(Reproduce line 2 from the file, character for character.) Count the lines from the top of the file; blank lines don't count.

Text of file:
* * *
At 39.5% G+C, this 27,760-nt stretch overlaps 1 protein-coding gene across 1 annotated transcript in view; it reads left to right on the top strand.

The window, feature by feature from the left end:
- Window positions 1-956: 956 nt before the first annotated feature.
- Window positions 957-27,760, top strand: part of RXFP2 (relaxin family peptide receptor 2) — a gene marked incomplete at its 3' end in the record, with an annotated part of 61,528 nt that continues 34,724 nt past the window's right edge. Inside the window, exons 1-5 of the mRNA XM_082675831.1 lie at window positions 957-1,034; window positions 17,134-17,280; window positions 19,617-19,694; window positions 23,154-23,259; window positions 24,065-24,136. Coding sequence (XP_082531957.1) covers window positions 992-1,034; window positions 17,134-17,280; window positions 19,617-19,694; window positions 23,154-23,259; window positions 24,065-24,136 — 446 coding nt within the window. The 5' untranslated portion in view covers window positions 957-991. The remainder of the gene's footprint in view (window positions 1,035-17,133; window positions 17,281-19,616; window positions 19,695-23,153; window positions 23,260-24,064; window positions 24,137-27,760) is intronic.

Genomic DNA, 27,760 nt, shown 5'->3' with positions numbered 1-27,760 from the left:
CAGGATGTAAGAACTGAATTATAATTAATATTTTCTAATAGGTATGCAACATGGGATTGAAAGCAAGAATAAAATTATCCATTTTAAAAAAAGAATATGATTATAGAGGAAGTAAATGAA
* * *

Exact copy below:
The window, feature by feature from the left end: